Federal labor law applies in federally regulated sectors, which include industries of extra provincial or international character, transportation and transportation infrastructure that crosses provincial and international borders, marine shipping, port and ferry services, air transportation and airports, pipelines, telecommunications, banks, grain elevators, uranium mining and processing, works designated by the federal parliament affecting two or more provinces, protection of fisheries as a natural resource, many First Nation activities, and most crown corporations. These industries employed approximately 10 percent of workers.

The law grants the government exclusive authority to designate which federal employees provide an essential service and do not have the right to strike. The law also makes it illegal for an entire bargaining unit to strike if the government deems 80 percent or more of the employees of the unit essential.

Provincial and territorial governments regulate and are responsible for enforcing their own labor laws in all occupations and workplaces that are not federally regulated, leaving categories of workers excluded from statutory protection of freedom of association in several provinces. Some provinces restrict the right to strike. For example, agricultural workers in Alberta, Ontario, and New Brunswick do not have the right to organize or bargain collectively under provincial law.

The government effectively enforced applicable laws and regulations in a timely fashion, including with effective remedies and penalties such as corrective workplace practices and criminal prosecution for noncompliance and willful violations, and generally respected freedom of association and the right of collective bargaining. Penalties were sufficient to deter violations. Administrative and judicial procedures were not subject to lengthy delays and appeals.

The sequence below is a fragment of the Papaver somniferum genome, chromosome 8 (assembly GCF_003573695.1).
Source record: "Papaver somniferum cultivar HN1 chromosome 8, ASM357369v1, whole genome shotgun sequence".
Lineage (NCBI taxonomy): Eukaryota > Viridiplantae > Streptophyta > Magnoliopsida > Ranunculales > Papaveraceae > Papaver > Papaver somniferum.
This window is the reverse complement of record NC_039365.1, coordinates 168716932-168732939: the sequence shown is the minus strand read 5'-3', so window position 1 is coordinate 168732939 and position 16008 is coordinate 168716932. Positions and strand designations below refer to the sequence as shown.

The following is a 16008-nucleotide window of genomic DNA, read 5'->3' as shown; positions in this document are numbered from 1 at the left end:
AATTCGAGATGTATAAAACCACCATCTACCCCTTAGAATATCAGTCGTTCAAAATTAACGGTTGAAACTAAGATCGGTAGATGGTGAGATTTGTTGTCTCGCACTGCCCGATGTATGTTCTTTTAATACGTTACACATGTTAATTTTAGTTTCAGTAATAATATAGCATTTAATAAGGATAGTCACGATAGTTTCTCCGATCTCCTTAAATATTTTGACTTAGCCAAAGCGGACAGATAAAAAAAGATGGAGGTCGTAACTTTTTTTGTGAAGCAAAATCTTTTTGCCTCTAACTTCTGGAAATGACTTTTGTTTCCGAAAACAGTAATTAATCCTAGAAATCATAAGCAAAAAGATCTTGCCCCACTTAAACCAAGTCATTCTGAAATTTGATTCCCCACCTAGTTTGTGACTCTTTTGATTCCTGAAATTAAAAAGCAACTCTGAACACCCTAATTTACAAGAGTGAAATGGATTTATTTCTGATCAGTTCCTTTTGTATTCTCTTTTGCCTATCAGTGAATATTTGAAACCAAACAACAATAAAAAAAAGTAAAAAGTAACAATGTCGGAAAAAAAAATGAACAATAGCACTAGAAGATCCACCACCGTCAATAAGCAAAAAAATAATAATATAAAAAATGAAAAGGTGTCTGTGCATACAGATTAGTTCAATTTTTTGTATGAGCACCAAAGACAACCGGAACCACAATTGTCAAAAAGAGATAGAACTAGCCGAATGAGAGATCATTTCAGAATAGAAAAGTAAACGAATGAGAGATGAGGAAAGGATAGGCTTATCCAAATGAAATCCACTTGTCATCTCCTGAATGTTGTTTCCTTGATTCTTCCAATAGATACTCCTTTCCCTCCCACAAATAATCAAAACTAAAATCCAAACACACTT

In June parliament repealed legislation public service unions had claimed contravened International Labor Organization conventions by limiting the number of persons who could strike.

b. Prohibition of Forced or Compulsory Labor

The law prohibits all forms of forced or compulsory labor, and the government effectively enforced the law. The law prescribes penalties for violations of up to 14 years’ imprisonment, or life imprisonment in the case of certain aggravating factors, such as kidnapping or sexual assault. Such penalties were sufficiently stringent. During the year the government investigated and prosecuted cases of forced labor and domestic servitude.

The federal government held employers of foreign workers accountable by verifying employers’ ability to pay wages and provide accommodation and, through periodic inspections and mandatory compliance reviews, ensuring that employers provided substantially the same wages, living conditions, and occupation specified in the employers’ original job offer. The government can deny noncompliant employers permits to recruit foreign workers for two years and impose fines of up to C$100,000 ($78,500) per violation for employer abuses of the program. Some provincial governments imposed licensing and registration requirements on recruiters or employers of foreign workers and prohibited the charging of recruitment fees to workers.